one green planet
one green planet

Raised beds are a great way to grow gardens, particularly in climates with plenty of rain. (In dry climates, where water is at a premium, it can actually be better to use sunken beds, which will capture water when it does come.)

By design, raised beds help to ensure that the soil will drain adequately so that those plants won’t get waterlogged, leading to root rot. Even better, high-quality soil can just be added to the bed, so there is no need to have naturally great soil in the garden space.

There are lots of other reasons, too. They require less bending and no digging. They deter some garden pests, like groundhogs and slugs. They also have fewer weed issues. They are nice and neat, easy to maintain, and can be easily moved if necessary.

However, many people make the mistake of using questionable materials to create their raised beds, so let’s look at some of these materials and easy alternatives that are safer.

Pressure-Treated Lumber

Source: The Honest Carpenter/Youtube

Treated lumber has been impregnated with chemicals that help it resists fungus and insects, preventing it from rotting. This can be useful (and, in fact, is required) when building certain parts of a house, but these chemicals can leach into the soil and aren’t something we want our food to absorb. Older treated lumber was infused with copper arsenate, which can potentially expose a garden to arsenic. Nowadays, treated wood has gotten rid of the arsenic, using alkaline copper quaternary, but the overabundance of copper can cause issues, too.

  • Safer option: Though untreated lumber might not last as long, it won’t come with health concerns. There are naturally rot-resistant woods like cedar, redwood (sustainably harvested, of course), and cypress that can extend the life of the bed.

Railroad Cross Ties

Old railroad cross ties have been very popular for building garden beds for decades, but they aren’t good for growing edible stuff. They were treated with creosote, another strong pesticide that repels pests and fungus, but again, this will leach into the soil near it. This can be bad for the food, as well as the plants, small animals, and insects.

  • Safer Option: Raw wood, like long logs or stumps, can work very well and provide a more natural, rustic look. White oak, black locust, black cherry, and cypress are all rot-resistant as is and a thick log will last a long time.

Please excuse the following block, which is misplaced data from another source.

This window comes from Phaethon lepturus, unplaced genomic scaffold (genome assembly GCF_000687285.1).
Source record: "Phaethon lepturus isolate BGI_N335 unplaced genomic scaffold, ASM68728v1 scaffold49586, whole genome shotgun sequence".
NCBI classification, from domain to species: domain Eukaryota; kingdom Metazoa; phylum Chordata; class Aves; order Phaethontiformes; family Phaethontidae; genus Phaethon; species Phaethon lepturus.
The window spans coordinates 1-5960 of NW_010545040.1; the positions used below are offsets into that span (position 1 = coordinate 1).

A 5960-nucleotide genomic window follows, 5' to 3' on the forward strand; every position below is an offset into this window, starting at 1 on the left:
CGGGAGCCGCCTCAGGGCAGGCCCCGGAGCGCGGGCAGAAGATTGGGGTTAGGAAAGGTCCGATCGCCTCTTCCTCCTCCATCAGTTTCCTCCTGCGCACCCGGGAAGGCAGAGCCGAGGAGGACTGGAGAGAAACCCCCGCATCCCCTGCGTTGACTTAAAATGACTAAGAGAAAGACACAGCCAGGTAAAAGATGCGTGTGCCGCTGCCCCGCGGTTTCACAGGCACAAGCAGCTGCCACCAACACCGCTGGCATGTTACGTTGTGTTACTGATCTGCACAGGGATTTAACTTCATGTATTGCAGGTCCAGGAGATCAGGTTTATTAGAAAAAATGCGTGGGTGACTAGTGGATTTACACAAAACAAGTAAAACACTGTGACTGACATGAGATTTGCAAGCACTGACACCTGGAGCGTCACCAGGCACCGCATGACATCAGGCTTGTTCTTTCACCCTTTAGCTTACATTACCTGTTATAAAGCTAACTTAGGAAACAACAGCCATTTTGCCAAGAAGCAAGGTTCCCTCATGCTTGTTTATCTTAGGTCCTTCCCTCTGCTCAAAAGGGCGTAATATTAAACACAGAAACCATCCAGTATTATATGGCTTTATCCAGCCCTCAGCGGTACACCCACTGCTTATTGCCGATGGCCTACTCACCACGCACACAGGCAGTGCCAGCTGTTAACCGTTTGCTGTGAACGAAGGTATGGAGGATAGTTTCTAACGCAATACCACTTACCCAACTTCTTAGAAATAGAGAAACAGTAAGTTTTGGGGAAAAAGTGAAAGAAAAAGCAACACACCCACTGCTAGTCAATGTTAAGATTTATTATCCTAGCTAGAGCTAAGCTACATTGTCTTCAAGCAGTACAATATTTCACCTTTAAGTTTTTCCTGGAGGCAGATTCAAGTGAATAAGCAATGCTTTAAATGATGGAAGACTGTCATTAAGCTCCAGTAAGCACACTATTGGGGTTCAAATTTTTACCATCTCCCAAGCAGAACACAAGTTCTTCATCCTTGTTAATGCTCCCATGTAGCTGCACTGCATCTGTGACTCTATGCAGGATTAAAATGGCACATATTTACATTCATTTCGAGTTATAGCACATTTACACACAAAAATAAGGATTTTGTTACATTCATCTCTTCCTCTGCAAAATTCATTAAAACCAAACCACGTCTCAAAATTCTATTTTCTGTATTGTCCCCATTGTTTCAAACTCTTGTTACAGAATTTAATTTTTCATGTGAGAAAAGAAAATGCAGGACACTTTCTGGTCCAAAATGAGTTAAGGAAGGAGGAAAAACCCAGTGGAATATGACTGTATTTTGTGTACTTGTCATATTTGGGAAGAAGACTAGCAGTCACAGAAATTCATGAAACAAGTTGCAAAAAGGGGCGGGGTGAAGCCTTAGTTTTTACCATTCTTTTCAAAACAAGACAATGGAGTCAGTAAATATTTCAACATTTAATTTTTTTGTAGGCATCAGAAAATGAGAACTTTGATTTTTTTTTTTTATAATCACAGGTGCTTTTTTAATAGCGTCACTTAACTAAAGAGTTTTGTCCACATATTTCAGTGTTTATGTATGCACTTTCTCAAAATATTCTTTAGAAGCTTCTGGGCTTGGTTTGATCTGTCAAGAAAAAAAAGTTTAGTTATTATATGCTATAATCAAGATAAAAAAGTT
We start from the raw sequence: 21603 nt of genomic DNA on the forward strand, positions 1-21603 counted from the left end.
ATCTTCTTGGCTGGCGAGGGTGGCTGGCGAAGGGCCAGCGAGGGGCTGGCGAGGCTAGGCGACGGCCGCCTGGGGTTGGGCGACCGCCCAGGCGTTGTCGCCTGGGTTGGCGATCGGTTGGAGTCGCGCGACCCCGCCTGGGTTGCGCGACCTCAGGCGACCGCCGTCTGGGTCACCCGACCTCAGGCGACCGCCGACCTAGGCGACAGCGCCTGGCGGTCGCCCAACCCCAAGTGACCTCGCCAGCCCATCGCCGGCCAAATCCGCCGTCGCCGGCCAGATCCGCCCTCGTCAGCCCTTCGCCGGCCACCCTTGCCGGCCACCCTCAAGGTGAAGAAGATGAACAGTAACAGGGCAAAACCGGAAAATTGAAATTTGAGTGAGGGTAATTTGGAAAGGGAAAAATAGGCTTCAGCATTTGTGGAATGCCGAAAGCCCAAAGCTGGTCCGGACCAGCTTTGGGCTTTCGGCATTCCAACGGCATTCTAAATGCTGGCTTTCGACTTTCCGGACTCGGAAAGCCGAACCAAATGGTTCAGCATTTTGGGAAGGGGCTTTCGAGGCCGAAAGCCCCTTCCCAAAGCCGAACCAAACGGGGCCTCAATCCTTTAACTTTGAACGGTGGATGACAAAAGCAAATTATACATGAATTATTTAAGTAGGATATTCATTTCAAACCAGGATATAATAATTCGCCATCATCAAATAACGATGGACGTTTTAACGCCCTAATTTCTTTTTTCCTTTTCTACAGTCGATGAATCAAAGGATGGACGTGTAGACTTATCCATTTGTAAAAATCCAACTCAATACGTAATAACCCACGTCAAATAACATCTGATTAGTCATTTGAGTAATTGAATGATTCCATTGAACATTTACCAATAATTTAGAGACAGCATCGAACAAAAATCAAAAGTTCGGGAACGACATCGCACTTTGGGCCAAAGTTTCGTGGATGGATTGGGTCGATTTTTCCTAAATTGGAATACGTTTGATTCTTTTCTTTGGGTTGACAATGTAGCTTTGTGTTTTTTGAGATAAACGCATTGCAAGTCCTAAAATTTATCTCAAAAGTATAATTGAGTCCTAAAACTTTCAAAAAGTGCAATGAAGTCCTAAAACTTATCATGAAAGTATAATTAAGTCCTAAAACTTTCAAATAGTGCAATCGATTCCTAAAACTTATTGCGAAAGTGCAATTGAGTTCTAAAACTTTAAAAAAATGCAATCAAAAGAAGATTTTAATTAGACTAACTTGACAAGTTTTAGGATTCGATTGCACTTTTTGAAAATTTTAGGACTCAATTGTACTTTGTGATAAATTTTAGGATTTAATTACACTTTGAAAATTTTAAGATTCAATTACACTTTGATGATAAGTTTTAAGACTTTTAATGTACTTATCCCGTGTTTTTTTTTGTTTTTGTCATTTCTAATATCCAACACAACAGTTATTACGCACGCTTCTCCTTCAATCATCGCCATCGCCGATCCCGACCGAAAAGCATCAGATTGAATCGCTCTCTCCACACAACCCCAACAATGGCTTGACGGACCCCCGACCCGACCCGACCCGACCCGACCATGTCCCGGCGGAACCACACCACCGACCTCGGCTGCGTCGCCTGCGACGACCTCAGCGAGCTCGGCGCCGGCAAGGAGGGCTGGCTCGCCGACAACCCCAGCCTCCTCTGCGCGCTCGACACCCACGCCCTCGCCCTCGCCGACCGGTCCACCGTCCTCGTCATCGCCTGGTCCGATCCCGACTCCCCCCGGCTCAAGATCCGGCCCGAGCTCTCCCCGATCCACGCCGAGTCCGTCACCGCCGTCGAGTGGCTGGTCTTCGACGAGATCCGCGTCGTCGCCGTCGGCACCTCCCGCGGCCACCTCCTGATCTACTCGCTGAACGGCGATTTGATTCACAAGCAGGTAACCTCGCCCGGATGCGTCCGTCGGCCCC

Cinder Blocks

Cinder blocks are yet another very common material used to make raised beds, but they have unsavory elements that can cause leaching problems with the soil and make food unsafe to eat. They contain fly ash that can have toxic metals like lead, arsenic, and mercury. Plus, they come with a huge carbon footprint.

  • Safer Option: Masonry bricks are a much cleaner option. They are made from clay, and they are often easy to find used. Repurposing old bricks will mean a much smaller footprint and no chemical problems.

Concrete “Stones”

Many of the same problems that come with cinder blocks are the same for fabricated concrete stones. Concrete is created with a very energy-intensive process, and It contains materials that might leach into the soil. Why go through all the trouble of growing an organic garden in a questionable material?

  • Safer Option: Natural stones are a much better option than fabricated stones. They can be a little tougher to stack, but they can also be a much more rewarding and interesting project. It’s more than just a pile of rocks!

MB-Stamped Pallets

Source: Project Diaries/Youtube

Repurposing pallet wood is great for those who can acquire them for free or cheap. However, pallets that are stamped with the initials MB have been treated with methyl bromide, another harsh chemical preservative that we don’t want leaching into our soil and, thus, food.

  • Safer Option: HT-stamped pallets haven’t been treated with chemicals to preserve them. Instead, they are heat-treated to kill anything that might cause problems. They are much safer from upcycling.

Galvanized Corrugated Tin

This is another one of those materials that can come from a good place: repurposing old roofing tin to make garden beds seems an awesome way to reuse something constructively. Unfortunately, galvanized metal has been treated with zinc. When exposed to certain elements or materials like salt, this can leach into the soil and cause issues.

  • Safer Option: Terracotta materials, like bricks, can be an interesting choice for making raised garden beds. Or, terracotta pots can be used to grow container gardens. This might be the perfect choice for growing food on patios or rooftops.

Old Tires

Older tires are easy to find for cheap or free, and people love to make little raised beds out of them. Regrettably, they are laced with chemicals like lead and cadmium that can foul the soil. It’s just not worth it, particularly when growing food.

  • Safer Option: It’s totally possible and acceptable to make raised beds with no frame at all. Instead, just pile up soil and organic materials in whatever shape seems desirable. Mulch it well, and plant away.

Undoubtedly, different people will have different takes on these materials, some claiming they are absolutely safe to use. However, doesn’t it make good sense to just use what we know is safe?

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